Just finished reading The Box: How the Shipping Container Made the World Smaller and the World Economy Bigger by Marc Levinson.
Stifle that big **YAWN** for a minute. Especially as a science fiction writer, I love these histories of ordinary technologies, because they remind you that “ordinary” is itself a myth. Some revolutions come with explosions and special effects and some sneak up on you, but they both change the world.
As Levinson himself says in the book’s introduction, shipping containers are just big aluminum shoeboxes, less esthetically interesting than a can of beans, but their effects were just as revolutionary as the microchip and the Internet, and they were probably more important in building the globalized economy we live in today.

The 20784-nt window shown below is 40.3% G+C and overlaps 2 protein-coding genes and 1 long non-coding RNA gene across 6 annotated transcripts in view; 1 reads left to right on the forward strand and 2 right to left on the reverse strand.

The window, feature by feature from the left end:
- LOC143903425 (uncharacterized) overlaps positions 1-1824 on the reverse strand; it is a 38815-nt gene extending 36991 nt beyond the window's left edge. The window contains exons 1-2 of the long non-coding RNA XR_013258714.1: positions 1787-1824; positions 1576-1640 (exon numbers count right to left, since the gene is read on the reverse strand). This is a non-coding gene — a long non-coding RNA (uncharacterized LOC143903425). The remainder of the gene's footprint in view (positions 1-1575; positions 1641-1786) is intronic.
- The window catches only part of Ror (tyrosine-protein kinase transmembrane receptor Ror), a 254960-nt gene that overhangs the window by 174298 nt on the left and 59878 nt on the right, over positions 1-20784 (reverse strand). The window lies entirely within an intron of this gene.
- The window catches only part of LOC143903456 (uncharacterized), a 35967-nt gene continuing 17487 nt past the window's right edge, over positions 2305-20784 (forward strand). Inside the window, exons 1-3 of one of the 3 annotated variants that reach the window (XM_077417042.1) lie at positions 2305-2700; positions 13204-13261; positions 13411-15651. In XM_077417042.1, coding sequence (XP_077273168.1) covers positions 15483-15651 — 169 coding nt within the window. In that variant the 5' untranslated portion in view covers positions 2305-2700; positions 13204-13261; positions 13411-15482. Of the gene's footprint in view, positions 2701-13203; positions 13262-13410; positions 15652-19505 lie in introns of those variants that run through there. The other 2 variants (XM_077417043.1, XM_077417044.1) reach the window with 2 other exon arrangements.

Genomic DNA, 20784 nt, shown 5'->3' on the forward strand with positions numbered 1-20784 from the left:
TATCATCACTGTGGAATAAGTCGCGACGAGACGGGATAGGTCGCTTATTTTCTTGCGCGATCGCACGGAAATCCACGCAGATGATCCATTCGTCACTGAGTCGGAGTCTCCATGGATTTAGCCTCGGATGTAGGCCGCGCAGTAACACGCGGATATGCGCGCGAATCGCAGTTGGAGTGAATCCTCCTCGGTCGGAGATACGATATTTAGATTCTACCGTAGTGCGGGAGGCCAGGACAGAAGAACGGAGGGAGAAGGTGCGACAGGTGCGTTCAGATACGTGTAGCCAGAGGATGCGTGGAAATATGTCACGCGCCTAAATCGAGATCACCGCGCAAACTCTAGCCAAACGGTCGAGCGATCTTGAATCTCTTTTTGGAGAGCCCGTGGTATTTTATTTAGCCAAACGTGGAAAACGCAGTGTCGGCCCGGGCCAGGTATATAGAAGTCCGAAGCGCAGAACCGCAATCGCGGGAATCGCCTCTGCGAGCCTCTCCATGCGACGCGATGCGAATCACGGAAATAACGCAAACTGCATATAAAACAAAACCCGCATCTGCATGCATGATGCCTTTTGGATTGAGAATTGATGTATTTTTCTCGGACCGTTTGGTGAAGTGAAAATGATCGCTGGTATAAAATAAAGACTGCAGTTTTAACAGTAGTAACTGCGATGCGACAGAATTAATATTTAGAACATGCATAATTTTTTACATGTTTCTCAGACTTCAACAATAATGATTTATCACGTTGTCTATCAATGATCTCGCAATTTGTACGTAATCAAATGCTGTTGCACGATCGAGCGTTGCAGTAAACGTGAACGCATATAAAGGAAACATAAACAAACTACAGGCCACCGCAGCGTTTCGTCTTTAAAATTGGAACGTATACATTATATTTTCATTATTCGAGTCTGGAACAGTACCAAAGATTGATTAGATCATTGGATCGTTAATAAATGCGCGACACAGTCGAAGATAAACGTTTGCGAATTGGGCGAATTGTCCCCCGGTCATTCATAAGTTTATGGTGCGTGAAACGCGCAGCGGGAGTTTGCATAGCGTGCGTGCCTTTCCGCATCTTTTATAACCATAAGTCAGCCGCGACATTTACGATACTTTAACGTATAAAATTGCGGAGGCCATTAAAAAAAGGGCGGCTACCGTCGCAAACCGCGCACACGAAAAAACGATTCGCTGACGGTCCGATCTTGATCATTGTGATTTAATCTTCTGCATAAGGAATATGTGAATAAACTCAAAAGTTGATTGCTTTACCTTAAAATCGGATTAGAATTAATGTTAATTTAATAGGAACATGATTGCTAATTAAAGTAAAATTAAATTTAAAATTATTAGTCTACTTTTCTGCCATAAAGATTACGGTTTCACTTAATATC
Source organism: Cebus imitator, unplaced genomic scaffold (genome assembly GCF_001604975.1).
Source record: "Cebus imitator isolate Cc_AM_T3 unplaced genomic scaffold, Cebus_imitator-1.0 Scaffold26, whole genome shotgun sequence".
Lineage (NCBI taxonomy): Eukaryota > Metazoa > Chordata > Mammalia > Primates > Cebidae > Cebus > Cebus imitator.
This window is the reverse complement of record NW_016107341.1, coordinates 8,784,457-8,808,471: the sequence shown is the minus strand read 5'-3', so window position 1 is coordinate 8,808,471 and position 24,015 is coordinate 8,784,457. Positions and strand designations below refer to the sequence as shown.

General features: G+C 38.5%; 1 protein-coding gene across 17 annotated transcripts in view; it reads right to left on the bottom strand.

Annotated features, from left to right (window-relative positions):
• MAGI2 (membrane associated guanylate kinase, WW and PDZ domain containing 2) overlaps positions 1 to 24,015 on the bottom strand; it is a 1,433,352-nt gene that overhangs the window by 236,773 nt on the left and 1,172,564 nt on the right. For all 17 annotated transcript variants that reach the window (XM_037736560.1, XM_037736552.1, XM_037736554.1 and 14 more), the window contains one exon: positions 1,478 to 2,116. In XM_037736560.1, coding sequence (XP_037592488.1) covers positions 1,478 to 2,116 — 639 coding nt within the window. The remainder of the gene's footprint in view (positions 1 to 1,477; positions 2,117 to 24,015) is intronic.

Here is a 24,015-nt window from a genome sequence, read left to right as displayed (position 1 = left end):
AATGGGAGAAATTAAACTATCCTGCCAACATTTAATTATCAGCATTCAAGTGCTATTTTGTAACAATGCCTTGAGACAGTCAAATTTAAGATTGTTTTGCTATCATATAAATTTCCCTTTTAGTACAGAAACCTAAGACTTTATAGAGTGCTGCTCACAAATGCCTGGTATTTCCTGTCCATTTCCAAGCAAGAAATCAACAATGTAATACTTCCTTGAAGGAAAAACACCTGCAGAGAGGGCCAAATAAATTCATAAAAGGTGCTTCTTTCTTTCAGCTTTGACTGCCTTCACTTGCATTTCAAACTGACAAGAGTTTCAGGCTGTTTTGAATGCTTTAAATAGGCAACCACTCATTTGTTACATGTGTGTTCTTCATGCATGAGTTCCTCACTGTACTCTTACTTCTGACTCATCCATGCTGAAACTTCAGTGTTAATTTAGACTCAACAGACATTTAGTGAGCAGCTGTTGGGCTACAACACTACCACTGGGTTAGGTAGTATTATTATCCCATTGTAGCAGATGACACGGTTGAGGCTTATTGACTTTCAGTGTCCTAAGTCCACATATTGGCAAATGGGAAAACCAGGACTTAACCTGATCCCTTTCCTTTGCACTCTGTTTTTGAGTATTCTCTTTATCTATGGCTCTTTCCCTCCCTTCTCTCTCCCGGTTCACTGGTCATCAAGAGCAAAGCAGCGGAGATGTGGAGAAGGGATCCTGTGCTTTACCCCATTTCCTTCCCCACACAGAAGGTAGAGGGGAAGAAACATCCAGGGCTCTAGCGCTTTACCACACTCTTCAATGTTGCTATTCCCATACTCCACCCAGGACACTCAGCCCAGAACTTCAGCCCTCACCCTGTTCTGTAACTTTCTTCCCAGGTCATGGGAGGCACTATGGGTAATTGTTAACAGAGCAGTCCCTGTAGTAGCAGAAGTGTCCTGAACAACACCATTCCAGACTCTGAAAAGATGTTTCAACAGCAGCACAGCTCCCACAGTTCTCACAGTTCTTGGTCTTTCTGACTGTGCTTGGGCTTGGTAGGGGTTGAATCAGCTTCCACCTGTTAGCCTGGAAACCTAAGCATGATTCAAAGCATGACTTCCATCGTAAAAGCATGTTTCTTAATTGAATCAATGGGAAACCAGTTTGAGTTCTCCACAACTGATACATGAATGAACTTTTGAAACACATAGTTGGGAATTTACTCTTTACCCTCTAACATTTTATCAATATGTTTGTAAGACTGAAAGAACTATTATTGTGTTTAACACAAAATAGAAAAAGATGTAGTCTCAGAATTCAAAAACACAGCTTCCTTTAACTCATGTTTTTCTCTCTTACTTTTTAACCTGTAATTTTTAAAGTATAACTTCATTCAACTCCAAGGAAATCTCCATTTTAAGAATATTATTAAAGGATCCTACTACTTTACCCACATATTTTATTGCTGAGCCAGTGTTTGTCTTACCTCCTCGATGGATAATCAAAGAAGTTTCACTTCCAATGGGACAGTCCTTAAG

Before containers, loading a single ship with cargo was backbreaking, labor-intensive sweatwork that could take multiple gangs of longshoremen a week or longer. Costs were high, efficiency was low, wages and working conditions were terrible, and corruption and theft were endemic. However, at the same time, traditional ports supported a culture of their own, with whole neighbourhoods, factories, and a complete way-of-life centered around them.